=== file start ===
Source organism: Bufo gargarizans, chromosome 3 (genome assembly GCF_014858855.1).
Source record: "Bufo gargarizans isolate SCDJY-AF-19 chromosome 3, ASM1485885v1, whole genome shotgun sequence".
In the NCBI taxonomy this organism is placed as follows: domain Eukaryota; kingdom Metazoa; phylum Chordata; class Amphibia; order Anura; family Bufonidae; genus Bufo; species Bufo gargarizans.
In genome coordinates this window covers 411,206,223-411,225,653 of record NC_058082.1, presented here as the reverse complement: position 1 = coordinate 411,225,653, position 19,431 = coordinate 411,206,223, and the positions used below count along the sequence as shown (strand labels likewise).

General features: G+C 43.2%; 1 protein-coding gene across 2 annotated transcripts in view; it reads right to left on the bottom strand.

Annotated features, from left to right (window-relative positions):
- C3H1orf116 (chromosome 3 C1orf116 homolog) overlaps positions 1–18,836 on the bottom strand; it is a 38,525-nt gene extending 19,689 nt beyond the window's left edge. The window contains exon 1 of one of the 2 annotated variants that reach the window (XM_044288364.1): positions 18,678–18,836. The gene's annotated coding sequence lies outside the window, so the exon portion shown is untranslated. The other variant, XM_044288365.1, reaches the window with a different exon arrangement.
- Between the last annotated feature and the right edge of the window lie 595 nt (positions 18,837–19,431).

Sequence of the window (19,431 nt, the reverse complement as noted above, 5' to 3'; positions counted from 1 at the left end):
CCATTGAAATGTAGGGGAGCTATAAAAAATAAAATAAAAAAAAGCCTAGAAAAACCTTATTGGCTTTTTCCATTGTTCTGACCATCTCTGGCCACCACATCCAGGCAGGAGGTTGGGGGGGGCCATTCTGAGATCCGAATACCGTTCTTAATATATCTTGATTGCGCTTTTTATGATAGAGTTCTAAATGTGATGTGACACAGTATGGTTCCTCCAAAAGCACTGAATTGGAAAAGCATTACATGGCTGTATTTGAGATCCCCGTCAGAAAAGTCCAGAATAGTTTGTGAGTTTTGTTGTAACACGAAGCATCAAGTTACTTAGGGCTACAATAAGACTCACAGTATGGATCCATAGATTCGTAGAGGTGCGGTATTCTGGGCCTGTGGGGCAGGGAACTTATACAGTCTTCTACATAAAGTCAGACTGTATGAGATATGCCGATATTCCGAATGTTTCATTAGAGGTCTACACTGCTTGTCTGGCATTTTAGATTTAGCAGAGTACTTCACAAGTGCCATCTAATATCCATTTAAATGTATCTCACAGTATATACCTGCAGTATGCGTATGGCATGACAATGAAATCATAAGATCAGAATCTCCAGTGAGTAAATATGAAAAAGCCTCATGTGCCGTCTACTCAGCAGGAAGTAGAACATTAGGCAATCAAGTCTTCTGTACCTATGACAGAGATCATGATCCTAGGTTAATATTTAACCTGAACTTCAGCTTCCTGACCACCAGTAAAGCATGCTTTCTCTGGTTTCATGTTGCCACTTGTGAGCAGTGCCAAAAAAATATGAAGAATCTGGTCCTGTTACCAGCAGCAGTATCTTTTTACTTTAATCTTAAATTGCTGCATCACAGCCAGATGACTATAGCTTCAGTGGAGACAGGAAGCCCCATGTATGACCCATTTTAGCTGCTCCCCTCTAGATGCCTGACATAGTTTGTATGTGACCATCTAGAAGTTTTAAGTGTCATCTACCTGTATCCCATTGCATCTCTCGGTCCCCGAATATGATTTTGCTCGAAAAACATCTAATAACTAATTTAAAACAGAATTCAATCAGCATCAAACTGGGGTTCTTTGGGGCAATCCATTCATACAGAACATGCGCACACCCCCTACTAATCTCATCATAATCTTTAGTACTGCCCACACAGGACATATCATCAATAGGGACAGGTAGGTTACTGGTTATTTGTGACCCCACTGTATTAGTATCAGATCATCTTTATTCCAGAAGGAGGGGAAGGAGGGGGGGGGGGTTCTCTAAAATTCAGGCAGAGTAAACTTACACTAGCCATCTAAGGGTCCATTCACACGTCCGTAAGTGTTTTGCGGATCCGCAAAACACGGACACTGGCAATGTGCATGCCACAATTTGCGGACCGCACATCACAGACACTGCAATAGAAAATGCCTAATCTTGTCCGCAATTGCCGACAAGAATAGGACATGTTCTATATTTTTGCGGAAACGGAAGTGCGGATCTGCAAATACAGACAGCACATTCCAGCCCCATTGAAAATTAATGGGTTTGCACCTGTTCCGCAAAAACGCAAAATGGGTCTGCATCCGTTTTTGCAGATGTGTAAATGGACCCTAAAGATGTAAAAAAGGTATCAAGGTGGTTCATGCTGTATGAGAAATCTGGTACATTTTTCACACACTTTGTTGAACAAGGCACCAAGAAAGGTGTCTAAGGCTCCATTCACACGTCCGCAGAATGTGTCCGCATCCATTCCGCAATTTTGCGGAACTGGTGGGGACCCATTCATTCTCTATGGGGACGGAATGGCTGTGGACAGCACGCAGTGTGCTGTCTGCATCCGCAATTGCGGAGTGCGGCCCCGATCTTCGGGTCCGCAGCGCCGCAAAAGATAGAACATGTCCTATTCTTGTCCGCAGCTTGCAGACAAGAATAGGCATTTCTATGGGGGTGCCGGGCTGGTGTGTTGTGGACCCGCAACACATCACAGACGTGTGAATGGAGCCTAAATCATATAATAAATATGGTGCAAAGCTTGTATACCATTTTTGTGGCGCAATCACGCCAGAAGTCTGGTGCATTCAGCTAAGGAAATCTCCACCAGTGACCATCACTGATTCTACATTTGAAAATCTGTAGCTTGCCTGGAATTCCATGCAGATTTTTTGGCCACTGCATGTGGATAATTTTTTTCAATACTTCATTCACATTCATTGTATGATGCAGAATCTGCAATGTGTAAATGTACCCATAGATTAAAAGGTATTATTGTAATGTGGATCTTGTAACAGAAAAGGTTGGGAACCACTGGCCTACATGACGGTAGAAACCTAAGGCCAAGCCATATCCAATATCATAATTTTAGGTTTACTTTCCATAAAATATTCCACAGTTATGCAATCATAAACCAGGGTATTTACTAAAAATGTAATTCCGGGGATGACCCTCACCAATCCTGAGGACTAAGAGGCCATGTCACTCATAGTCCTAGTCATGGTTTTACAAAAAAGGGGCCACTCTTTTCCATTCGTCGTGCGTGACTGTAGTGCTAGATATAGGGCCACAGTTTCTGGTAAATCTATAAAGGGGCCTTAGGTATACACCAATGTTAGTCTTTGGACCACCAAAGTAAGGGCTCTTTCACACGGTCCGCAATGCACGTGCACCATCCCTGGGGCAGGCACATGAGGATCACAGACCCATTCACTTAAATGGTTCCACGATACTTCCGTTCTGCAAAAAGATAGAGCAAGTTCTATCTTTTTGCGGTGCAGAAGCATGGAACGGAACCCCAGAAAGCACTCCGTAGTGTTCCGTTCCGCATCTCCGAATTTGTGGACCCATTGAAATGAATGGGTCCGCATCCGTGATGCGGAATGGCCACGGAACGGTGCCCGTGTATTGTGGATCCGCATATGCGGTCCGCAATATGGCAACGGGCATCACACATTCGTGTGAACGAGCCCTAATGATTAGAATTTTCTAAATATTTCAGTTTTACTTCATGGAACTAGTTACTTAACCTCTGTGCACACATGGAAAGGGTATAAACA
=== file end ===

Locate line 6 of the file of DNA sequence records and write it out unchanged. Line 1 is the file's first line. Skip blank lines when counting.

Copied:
Annotated features, from left to right (window-relative positions):